Guess what I’ve been making this week…
These adorable little pompoms are for a project for Simply Crochet magazine, and I love the combination of colours they’ve given me. The pompoms have been multiplying like little tribbles in our lounge! (If you’re not a big fan of Star Trek, you can see what I mean about tribbles here.)
I think making pompoms can be an addiction for crafters. I hadn’t made a pompom since the early 1990s (that’s a long time to be pompom-free), but in the space of a week, I’ve made ten. And I can’t seem to stop trimming them. Or touching them. Mmmm, furry.
The last time I made them, I think I pompommed myself out. Like I said, it was the early 90s and I was in my early teens. My parents had finally relented to my moaning and bought me a new set of bedroom furniture: it was all new, it was all white and it was all mine!
After about a week, I missed my battered old furniture, which over the years I’d covered in a variety of stickers from Lookin’, Smash Hits and Big magazines. I asked my mum if I could ‘customise’ my new furniture with some new stickers from the latest issues and, hardly surprisingly, I wasn’t allowed. Mum said it would ruin the new furniture I’d been so desperate for. I think that might be the first time she taught me the phrase: ‘Be careful what you wish for.’ (It wasn’t the last.)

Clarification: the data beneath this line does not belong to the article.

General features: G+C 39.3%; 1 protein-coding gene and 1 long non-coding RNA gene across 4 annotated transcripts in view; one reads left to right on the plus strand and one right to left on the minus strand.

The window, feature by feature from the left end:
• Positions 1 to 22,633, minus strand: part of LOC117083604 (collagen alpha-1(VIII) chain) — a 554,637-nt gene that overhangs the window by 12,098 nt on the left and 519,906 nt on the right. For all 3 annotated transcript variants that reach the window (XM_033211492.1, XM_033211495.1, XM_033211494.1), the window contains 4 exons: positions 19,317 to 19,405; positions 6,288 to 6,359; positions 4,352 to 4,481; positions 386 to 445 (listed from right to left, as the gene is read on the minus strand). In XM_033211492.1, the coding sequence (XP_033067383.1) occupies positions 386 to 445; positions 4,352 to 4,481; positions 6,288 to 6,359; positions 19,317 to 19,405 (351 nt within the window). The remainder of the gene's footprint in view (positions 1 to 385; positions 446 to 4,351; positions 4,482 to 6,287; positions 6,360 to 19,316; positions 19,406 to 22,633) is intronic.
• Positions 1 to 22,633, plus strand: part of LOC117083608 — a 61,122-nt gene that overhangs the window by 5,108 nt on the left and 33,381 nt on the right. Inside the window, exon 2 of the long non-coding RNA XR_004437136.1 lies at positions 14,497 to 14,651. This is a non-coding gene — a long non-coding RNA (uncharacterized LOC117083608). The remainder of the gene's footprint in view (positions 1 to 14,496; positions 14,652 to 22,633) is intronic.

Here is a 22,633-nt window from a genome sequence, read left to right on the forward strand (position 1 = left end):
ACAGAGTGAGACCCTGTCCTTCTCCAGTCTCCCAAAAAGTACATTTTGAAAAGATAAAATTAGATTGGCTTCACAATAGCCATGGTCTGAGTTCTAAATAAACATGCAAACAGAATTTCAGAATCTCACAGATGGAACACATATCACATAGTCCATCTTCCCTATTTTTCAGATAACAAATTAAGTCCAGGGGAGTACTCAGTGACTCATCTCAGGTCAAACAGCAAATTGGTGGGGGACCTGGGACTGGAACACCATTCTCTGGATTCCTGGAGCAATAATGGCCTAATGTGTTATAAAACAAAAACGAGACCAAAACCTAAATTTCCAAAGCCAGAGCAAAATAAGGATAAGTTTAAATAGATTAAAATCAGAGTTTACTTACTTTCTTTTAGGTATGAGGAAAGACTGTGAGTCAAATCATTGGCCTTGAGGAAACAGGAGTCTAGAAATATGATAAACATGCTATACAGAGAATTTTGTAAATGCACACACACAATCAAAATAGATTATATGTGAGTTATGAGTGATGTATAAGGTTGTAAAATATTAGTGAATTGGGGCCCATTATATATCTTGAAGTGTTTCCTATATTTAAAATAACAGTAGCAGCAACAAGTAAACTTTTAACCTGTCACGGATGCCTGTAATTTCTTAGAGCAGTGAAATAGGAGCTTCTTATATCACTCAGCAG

So, after some thinking, I had an idea (it took a while because getting any inspiration was hard to do in a totally white room): pompoms! I could use them to add colour to the furniture’s many handles, without ruining the furniture, and they would be removable if needed.
Mum agreed to the plan (perhaps dubious that I’d actually do it), so I set about using scraps of colourful yarn that my granny had given me, to make loads of teeny tiny pompoms. They had to be small enough not to interfere with the drawer openings, so they really were tiny: perhaps 2cm in diameter, dangling on a 4cm length of yarn.
I don’t remember how many I made (it must have been at least 40) or how long it took me – I just remember the magical feeling that came from turning simple lengths of yarn into furry little pompoms. That’s why they’re addictive.
My folks still have most of that white bedroom furniture in my old room (which they now use as a dressing room), complete with all those colourful pompoms. I think they’ll last forever.